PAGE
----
Stressors, social support, and effects upon performance in golf.
Journal of Sports Sciences
Taylor & Francis
In this study, we extended the work of Rees and Hardy (2004) by examining the main and stress-buffering effects of social support upon sports performance in a different context, using a different outcome measure, and a specific time-frame. A high-level performance sample of 117 male golfers (mean age 24.8, s = 8.3) completed measures of social support and stressors before competitions. Performance outcome was recorded. Moderated hierarchical regression analyses revealed significant (P < 0.05) main effects for stressors upon performance in 8 of the 11 models tested (R2 = 0.08 - 0.21). Over and above the variance accounted for by stressors, there were significant (P < 0.05) main effects for social support upon performance in all models tested (DeltaR2 = 0.10 - 0.24). In all models, stressors were associated with worse performance, whereas social support was associated with better performance. There were no significant interactions (stress-buffering effects). Main effects for social support upon performance suggest that social support may have aided performance directly, regardless of the level of stress.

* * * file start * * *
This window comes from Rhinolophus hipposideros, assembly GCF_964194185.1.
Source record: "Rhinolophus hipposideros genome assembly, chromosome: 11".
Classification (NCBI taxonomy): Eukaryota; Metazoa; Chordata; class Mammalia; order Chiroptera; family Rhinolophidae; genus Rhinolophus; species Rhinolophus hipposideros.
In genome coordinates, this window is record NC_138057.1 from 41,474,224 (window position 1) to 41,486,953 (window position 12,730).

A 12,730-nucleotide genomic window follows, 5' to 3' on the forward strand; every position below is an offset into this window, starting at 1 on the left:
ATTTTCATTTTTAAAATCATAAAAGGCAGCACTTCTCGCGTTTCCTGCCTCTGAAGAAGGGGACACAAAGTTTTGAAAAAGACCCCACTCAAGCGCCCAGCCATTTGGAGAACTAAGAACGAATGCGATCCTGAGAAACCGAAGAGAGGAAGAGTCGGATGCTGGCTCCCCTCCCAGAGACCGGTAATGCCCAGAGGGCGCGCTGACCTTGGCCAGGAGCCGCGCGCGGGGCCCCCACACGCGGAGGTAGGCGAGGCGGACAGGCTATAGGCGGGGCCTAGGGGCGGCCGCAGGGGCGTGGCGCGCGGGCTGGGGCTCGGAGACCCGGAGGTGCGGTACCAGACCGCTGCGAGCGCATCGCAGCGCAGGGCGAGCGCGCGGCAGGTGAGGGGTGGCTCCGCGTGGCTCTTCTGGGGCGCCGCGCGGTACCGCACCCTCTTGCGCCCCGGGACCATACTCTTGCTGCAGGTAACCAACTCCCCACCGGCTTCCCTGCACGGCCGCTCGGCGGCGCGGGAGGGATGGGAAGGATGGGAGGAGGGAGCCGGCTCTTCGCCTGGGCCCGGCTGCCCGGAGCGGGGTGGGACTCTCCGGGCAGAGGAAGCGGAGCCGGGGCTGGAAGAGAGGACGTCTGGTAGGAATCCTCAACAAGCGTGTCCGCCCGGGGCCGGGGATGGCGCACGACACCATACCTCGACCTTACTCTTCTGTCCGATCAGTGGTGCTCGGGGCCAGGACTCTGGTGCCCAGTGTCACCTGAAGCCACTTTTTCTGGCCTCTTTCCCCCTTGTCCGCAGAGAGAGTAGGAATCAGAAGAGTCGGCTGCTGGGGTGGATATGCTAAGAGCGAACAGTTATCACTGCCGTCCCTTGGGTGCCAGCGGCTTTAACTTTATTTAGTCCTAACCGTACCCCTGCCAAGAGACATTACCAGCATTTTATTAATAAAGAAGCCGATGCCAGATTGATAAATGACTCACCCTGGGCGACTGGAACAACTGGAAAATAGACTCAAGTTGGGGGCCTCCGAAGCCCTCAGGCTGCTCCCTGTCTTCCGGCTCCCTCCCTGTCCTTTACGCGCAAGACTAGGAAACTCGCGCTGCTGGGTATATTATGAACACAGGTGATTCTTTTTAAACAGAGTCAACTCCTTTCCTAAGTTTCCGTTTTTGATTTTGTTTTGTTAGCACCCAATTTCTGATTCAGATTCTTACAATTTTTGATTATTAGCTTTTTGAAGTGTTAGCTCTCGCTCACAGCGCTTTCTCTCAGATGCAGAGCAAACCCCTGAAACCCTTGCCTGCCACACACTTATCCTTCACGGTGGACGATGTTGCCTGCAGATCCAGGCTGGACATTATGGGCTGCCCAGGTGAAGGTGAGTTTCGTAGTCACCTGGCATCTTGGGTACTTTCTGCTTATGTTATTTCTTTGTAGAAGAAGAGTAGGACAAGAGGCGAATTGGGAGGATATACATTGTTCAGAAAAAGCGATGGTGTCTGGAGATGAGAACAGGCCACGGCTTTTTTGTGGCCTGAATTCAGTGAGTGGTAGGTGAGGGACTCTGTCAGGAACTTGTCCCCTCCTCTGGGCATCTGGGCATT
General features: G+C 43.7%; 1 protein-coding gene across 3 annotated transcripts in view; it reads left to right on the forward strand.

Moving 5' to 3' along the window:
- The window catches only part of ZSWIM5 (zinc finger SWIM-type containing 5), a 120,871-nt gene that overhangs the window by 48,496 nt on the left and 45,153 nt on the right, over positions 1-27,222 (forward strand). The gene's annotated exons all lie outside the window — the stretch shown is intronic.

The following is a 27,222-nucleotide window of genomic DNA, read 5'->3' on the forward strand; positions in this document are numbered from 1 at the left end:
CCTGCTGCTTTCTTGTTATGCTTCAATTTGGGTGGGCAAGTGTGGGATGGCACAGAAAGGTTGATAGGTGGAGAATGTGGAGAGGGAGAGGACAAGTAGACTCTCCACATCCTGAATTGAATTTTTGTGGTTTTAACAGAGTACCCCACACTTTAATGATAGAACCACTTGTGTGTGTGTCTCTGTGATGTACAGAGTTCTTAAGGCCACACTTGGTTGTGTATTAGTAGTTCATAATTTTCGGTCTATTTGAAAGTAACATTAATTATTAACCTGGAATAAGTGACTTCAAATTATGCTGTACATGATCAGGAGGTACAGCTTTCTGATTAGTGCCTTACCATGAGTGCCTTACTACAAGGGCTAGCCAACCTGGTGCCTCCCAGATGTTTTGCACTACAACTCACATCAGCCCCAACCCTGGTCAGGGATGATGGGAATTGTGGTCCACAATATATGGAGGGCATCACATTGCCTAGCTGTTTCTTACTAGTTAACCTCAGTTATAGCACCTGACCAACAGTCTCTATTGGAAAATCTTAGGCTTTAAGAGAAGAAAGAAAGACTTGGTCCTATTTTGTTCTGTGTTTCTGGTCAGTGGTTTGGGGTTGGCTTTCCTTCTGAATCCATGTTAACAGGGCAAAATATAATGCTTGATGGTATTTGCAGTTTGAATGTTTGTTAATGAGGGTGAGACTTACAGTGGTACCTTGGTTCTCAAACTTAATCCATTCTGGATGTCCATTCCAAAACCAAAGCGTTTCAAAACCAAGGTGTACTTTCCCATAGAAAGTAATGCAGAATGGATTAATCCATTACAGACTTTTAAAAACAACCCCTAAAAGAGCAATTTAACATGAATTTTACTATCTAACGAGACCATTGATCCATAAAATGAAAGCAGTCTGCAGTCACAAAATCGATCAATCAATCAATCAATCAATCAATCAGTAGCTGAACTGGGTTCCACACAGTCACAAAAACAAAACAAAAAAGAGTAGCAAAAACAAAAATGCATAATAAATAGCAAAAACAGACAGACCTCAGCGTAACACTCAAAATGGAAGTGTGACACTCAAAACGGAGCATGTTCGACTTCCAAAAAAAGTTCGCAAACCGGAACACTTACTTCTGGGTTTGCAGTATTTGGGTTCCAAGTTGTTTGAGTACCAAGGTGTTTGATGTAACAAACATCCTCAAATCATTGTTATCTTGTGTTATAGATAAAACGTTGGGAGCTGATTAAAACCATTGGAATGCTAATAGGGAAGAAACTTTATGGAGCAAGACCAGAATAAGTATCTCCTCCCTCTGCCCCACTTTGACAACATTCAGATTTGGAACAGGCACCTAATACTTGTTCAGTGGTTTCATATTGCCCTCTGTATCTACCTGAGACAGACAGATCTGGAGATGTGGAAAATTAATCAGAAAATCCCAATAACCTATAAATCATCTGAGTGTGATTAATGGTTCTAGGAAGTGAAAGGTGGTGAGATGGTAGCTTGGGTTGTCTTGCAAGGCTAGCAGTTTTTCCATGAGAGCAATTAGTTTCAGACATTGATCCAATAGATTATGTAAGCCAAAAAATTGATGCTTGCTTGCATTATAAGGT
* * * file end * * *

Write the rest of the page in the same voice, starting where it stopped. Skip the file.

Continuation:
types: Journal Article
Copyright © 2000 Taylor & Francis. This is an Author's Accepted Manuscript of an article published in Journal of Sports Sciences available online at: http://www.tandfonline.com/doi/abs/10.1080/02640410600702974#.VN3bWp1FDcs
Vol. 25, Issue 1, pp. 33 - 42
Place of publication